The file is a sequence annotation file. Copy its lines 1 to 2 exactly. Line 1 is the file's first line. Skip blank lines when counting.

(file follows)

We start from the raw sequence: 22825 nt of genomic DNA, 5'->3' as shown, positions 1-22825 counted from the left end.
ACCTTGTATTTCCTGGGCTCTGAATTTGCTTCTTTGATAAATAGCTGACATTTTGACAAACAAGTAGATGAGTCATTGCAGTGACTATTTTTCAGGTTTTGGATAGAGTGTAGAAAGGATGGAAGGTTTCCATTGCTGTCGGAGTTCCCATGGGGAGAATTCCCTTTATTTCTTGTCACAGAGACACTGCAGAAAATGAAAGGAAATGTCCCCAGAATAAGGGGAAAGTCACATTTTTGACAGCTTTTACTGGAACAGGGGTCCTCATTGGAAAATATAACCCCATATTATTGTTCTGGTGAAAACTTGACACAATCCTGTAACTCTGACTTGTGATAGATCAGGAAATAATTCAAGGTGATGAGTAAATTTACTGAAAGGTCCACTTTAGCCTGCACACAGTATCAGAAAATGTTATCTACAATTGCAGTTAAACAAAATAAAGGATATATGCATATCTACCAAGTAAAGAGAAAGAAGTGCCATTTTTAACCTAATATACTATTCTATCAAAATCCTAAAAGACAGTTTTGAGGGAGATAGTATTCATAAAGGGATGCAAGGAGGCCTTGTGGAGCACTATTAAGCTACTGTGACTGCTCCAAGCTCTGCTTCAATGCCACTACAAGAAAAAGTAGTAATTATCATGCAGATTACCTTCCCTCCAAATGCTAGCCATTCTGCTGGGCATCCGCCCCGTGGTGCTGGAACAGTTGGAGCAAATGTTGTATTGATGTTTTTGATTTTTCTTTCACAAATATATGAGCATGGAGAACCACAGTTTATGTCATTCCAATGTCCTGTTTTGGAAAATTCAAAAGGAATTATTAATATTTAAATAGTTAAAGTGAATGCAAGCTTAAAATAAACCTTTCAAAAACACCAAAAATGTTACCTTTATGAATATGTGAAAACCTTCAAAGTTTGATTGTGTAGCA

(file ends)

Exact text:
We start from the raw sequence: 22825 nt of genomic DNA, 5'->3' as shown, positions 1-22825 counted from the left end.
ACCTTGTATTTCCTGGGCTCTGAATTTGCTTCTTTGATAAATAGCTGACATTTTGACAAACAAGTAGATGAGTCATTGCAGTGACTATTTTTCAGGTTTTGGATAGAGTGTAGAAAGGATGGAAGGTTTCCATTGCTGTCGGAGTTCCCATGGGGAGAATTCCCTTTATTTCTTGTCACAGAGACACTGCAGAAAATGAAAGGAAATGTCCCCAGAATAAGGGGAAAGTCACATTTTTGACAGCTTTTACTGGAACAGGGGTCCTCATTGGAAAATATAACCCCATATTATTGTTCTGGTGAAAACTTGACACAATCCTGTAACTCTGACTTGTGATAGATCAGGAAATAATTCAAGGTGATGAGTAAATTTACTGAAAGGTCCACTTTAGCCTGCACACAGTATCAGAAAATGTTATCTACAATTGCAGTTAAACAAAATAAAGGATATATGCATATCTACCAAGTAAAGAGAAAGAAGTGCCATTTTTAACCTAATATACTATTCTATCAAAATCCTAAAAGACAGTTTTGAGGGAGATAGTATTCATAAAGGGATGCAAGGAGGCCTTGTGGAGCACTATTAAGCTACTGTGACTGCTCCAAGCTCTGCTTCAATGCCACTACAAGAAAAAGTAGTAATTATCATGCAGATTACCTTCCCTCCAAATGCTAGCCATTCTGCTGGGCATCCGCCCCGTGGTGCTGGAACAGTTGGAGCAAATGTTGTATTGATGTTTTTGATTTTTCTTTCACAAATATATGAGCATGGAGAACCACAGTTTATGTCATTCCAATGTCCTGTTTTGGAAAATTCAAAAGGAATTATTAATATTTAAATAGTTAAAGTGAATGCAAGCTTAAAATAAACCTTTCAAAAACACCAAAAATGTTACCTTTATGAATATGTGAAAACCTTCAAAGTTTGATTGTGTAGCA